Politi­cos’ beef

Pasatiempo - - Restaurant Review - Rob DeWalt

One of the most glo­ri­ous odes to Amer­i­can steak can be found in Mark Twain’s A Tramp Abroad, in which the author laments the poor prepa­ra­tion of beefy good­ness dur­ing his trav­els in Europe and ex­presses his long­ing for home­land steak, served “hot and sput­ter­ing from the grid­dle; dusted with fra­grant pep­per; en­riched with lit­tle melt­ing bits of but­ter … the pre­cious juices of the meat trick­ling out …”

Since A Tramp Abroad’s pub­li­ca­tion in 1880, not much has changed about Amer­i­can at­ti­tudes re­gard­ing good steak, al­though an ar­gu­ment could be made that the steak lex­i­con has lost a bit of its flour­ish in the last 130 years. What was once, in Twain’s words, “a town­ship or two of ten­der, yel­low­ish fat grac­ing an out­ly­ing district of this am­ple county of beef­steak” is now sim­ply called “good mar­bling,” which, in its se­man­tic brevity, makes this beloved culi­nary at­tribute sound more like a well-ex­e­cuted bird call. Still, one bite of an a la carte 16-ounce prime rib-eye at The Bull Ring is enough for any present-day car­ni­vore to re­vive Twain’s de­scrip­tors.

Since mov­ing to Washington Av­enue about 15 years ago, The Bull Ring con­tin­ues to lure tourists, lo­cals, and politi­cos with its prom­ise of de­li­cious, hearty fare, an agree­able at­mos­phere that wel­comes both the for­mal and the ca­sual — and a friendly, at­ten­tive staff.

I en­joyed a per­fectly pre­pared and ex­pertly served medium-rare rib-eye (red­dish-pink and warm in the cen­ter) dur­ing din­ner in the ca­sual bar area. A gen­er­ous side of creamed-spinach gratin was the very def­i­ni­tion of creamy, prop­erly sea­soned, and not gritty, but an overly thick layer of gummy, oil-slicked ched­dar had to be re­moved be­fore dis­cov­er­ing the spinach’s sub­tle graces.

An ap­pe­tizer of but­ter-drenched, pip­ing-hot es­car­got stuffed into firm, tooth­some cooked but­ton-mush­room caps was a joy­ous ode to the lowly snail. The leftover, slightly gar­licky but­ter made great sop­ping liq­uid for gratis, ho-hum crusty bread. If you wish to par­take of the grape, an eclec­tic, Cal­i­for­nia-heavy wine list of­fers bot­tles from $30 to $300, and there are am­ple by-the-glass se­lec­tions rang­ing from $8.50 to $14.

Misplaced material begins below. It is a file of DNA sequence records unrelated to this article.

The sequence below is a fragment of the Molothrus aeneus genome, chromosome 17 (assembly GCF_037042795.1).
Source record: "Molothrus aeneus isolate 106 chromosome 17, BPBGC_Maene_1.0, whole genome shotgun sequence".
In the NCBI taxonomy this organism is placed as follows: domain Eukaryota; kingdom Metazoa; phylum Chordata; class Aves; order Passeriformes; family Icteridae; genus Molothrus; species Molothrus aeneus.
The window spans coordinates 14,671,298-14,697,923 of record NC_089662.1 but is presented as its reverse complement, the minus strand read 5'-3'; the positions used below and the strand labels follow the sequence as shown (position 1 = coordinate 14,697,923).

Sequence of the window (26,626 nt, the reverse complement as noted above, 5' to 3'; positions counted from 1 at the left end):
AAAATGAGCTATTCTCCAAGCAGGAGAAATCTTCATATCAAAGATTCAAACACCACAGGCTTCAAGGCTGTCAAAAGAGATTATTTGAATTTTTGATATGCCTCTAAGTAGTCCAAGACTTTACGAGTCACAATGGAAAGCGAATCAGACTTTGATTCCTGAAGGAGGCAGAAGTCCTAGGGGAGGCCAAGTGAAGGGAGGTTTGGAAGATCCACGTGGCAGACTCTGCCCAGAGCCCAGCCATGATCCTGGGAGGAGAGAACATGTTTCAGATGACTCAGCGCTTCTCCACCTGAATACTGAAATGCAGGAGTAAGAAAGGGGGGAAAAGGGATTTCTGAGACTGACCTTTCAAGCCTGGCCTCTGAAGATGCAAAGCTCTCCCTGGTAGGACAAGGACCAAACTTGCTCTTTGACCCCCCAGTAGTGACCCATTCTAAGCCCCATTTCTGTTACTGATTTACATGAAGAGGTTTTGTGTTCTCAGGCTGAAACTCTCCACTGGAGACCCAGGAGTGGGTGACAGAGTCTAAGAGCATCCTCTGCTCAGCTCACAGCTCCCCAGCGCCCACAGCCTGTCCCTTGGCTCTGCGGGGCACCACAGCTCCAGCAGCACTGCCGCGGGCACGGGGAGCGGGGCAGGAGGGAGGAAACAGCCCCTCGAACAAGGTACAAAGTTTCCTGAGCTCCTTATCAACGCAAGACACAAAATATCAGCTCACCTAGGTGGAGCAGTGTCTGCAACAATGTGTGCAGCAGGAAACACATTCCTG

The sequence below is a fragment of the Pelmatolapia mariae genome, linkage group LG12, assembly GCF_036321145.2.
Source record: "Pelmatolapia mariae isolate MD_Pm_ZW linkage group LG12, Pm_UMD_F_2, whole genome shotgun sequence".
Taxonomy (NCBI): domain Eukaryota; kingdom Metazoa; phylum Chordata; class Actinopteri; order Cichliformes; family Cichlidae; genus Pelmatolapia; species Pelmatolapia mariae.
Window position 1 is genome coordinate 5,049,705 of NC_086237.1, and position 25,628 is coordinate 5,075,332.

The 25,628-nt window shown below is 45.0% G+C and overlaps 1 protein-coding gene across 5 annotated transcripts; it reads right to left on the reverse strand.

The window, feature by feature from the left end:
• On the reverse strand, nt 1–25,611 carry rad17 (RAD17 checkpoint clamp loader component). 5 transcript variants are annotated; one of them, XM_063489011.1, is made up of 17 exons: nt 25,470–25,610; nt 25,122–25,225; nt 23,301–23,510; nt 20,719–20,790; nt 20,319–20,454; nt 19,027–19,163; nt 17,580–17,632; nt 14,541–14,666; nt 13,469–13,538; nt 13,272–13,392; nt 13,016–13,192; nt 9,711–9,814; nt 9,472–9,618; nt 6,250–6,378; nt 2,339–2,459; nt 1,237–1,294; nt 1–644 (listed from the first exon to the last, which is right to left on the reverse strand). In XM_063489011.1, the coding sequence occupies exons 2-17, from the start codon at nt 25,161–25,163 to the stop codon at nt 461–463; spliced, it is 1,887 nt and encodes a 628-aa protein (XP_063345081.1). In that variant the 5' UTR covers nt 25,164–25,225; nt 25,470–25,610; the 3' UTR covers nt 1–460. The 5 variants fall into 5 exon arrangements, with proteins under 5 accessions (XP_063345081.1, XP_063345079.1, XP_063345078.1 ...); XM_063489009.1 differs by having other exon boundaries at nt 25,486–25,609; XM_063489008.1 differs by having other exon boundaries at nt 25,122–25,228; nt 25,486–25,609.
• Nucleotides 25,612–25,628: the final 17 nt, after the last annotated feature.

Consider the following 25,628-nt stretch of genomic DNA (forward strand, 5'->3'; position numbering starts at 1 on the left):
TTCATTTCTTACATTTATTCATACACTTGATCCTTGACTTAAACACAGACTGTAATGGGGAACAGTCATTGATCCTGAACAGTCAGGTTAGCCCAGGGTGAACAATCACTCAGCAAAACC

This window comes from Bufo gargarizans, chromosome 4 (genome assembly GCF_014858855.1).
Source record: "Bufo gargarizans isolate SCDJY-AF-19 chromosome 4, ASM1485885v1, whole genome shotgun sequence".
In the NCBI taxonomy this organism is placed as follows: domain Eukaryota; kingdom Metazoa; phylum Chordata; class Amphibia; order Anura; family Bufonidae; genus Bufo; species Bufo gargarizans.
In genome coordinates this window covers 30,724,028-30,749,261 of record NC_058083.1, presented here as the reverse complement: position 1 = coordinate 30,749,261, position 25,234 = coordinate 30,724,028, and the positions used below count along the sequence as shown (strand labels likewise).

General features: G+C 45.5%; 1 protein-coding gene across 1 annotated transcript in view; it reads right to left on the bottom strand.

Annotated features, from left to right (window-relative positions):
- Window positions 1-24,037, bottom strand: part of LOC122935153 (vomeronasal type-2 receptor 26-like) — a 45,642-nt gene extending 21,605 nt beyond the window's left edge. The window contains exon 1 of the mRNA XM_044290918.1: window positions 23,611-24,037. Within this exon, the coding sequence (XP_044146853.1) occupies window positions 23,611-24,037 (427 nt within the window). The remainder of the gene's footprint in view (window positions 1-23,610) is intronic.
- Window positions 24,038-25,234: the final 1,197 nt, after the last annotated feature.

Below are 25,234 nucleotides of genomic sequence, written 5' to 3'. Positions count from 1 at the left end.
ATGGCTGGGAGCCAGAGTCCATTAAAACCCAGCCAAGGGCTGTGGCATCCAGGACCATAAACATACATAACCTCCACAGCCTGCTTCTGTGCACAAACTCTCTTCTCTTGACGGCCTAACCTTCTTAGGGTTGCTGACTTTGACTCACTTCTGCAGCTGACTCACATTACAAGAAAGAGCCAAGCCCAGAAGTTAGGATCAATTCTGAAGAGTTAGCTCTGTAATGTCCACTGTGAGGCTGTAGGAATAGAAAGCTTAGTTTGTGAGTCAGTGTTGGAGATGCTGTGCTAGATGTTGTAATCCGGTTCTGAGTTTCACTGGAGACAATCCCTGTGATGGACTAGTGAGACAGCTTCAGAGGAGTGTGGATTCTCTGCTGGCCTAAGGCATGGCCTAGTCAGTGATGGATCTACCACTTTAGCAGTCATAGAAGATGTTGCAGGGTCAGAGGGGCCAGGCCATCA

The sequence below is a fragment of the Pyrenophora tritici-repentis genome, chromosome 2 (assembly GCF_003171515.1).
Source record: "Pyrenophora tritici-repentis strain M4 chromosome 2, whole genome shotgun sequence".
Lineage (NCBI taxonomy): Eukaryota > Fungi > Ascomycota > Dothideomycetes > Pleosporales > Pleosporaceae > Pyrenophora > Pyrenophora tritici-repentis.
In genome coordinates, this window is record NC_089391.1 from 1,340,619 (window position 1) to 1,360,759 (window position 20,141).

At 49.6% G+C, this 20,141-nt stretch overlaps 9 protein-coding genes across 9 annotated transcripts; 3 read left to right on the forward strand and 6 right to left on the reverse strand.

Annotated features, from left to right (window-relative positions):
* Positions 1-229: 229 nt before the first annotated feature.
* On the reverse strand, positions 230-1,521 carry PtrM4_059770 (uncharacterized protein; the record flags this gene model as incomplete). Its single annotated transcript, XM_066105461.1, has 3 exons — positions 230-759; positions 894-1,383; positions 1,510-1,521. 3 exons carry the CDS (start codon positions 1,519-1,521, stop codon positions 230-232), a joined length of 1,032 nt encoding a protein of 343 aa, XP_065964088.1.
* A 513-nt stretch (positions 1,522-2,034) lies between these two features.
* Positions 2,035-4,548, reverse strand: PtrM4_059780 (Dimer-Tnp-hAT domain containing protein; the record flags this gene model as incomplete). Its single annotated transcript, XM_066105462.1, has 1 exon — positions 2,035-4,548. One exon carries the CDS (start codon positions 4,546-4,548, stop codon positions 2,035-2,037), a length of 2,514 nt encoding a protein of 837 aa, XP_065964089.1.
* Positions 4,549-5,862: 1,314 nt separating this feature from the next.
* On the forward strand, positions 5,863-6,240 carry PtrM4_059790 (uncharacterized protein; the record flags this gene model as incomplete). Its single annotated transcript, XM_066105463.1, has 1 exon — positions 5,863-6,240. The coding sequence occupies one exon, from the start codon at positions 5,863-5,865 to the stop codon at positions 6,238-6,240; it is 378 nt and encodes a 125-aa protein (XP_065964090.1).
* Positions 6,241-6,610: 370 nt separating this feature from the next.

My din­ner part­ner’s fish and chips con­sisted of meaty, flaky had­dock en­robed in soggy bat­ter with sweet-pickle tar­tar sauce and crisp-ten­der, lightly salted, clean-tast­ing hand-cut fries. The chips were chip­per; the fish was a flop, thanks en­tirely to its greasy bat­ter wet suit. On a lunch visit a few days ear­lier, my server told me that none of the desserts were made in-house. I be­lieve him. At din­ner, a plain cheese­cake with chunky straw­berry sauce tasted like cafe­te­ria fare that had picked up un­wel­come fla­vors from its sa­vory re­frig­er­a­tor com­pan­ions.

I shared lunch with a col­league in the Ring’s main din­ing room, which, un­like the ca­sual bar area, is adorned with white linens and cush­ioned, green-grey horse­shoe booths. At night, it feels like a dimly lit, cozy des­ti­na­tion for a semi-fancy meal. Dur­ing the day, how­ever, a layer of dust on the booths’ backs, wilt­ing poin­set­tias, and fin­ger­print-smudged glass­ware at my ta­ble made the ex­pe­ri­ence feel more like an im­promptu Christ­mas brunch at a road­side coun­try diner. Our server was af­fa­ble, but when I pointed out the dirty wa­ter glass, he dis­ap­peared for five min­utes be­fore re­mov­ing it.

My a la carte pe­tite filet of prime beef came per­fectly medium rare, coated with a light crust from the fire and siz­zling on a hot plate. Its veg­etable brethren vexed me, though: four sliv­ers of cold, nearly raw red bell pep­per and two small flo­rets of broccoli cooked to baby-food soft­ness. A gen­er­ous ac­com­pa­ni­ment of chunky mashed pota­toes brought con­so­la­tion, but I would have pre­ferred more in­spired veg­eta­bles. My part­ner’s BLT on toasted sour­dough swiftly be­came a BL. The toma­toes were pink and mealy. Hand-cut fries swooped in to save the day, but I couldn’t help but think that im­ported, vine-ripened toma­toes, how­ever non-lo­cal and outof-sea­son, would be a good fit for this un­abashedly non-sus­tain­able menu. If you dare to serve a BLT — es­pe­cially in lob­by­ist-heavy Santa Fe, in Jan­uary, for al­most ten bucks — at least do it with some pride and con­vic­tion.

An early-af­ter­noon meal at the bar was lunchtime re­demp­tion. The Ring’s sig­na­ture Bull Burger (hold the tomato), crafted from chopped sir­loin steak, is one of down­town’s best beef-de­liv­ery de­vices. Again, it was juicy and served a per­fect medium-rare. With melted Swiss, and served with those mem­o­rable hand-cut fries, this burger speaks to The Bull Ring’s abil­ity to do beef right at all costs. Un­for­tu­nately, those costs, which of­ten trans­late into steep menu prices, cur­rently in­clude a lack of fo­cus on some non-beef menu items and a main din­ing room that could stand to shed a few glar­ing blem­ishes.

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